Oral history on 'cultural revolution' in Xinjiang: how a group of young Uyghurs and Kazakhs fled to Soviet Kazakhstan in 1970
The paper will discuss one of the latest episodes in the history of migration of the Muslim population from Xinjiang to Soviet Kazakhstan, relating to the illegal crossing of the Soviet-Chinese state border by a small group of young Uyghurs and Kazakhs escaping political repressions during the 'cultural revolution' turmoil in Urumchi (Xinjiang). The core of the group of six young people who crossed the border in early 1970 consisted of two daughters and a son-in-law of the former deputy of Chairman of the Xinjiang provincial government Mamtimin Iminov (Uyghur), who became a victim of the cultural revolution. Mamtimin Iminov had been arrested by the Red guards (Chin. hongweibing) and died in the prison after having been brutally tortured. The young people settled in Soviet Almaty, and two eventually became prominent intellectuals: Uyghur poet Dolkun Yassin (Yassnov), and Kazakh historian Alymghazy Dauletkhanuly. The paper draws on interviews of members of that group, only three of whom are still alive (Iminov's daughters, one of whom passed away quite recently), and puts this episode into the wider context of political developments in Xinjiang in the 1950-1960s, mass migration of the Uyghurs from Xinjiang to Soviet Central Asia, Soviet-Chinese confrontation of the 1960-1980s, as well as life and activities of former Uyghur political leaders in Soviet Republics of Central Asia.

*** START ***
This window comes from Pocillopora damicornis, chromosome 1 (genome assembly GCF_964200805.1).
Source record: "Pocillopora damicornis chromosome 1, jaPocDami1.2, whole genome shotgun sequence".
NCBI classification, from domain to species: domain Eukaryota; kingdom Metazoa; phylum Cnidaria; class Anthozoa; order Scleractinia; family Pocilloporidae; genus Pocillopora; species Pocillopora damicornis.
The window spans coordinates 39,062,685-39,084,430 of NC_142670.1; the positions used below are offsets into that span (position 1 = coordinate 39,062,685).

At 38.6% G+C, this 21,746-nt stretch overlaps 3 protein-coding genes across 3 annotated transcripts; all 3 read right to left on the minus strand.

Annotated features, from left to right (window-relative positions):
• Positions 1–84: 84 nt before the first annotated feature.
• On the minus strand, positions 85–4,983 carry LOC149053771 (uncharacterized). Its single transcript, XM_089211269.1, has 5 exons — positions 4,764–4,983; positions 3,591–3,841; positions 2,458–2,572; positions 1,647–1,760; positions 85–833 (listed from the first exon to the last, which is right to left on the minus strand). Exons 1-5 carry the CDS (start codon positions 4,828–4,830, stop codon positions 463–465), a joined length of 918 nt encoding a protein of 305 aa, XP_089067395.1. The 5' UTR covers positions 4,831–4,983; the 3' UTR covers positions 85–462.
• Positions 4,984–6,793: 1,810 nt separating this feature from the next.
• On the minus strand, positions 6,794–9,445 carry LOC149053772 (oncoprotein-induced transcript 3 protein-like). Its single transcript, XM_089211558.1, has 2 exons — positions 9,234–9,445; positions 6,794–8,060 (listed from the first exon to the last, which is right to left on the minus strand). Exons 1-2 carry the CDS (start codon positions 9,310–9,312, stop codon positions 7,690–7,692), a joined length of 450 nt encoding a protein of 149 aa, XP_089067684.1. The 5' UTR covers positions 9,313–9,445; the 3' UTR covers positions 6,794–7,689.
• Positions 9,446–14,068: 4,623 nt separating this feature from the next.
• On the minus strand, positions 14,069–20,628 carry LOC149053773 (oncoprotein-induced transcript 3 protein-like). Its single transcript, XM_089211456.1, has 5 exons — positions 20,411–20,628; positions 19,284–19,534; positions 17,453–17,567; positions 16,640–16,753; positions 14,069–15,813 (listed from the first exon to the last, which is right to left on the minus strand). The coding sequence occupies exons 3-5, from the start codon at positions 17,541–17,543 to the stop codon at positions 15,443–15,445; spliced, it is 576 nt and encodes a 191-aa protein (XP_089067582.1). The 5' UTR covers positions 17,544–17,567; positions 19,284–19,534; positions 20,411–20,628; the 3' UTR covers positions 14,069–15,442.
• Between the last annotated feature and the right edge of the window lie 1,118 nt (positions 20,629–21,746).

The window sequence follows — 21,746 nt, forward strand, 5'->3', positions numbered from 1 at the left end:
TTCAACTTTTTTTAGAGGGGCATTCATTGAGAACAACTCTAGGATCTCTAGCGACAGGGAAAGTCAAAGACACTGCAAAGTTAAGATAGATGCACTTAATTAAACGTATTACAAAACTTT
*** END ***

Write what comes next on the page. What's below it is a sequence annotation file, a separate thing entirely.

Oral Histories: Uyghur, Tajik, and Uzbek disrupted lives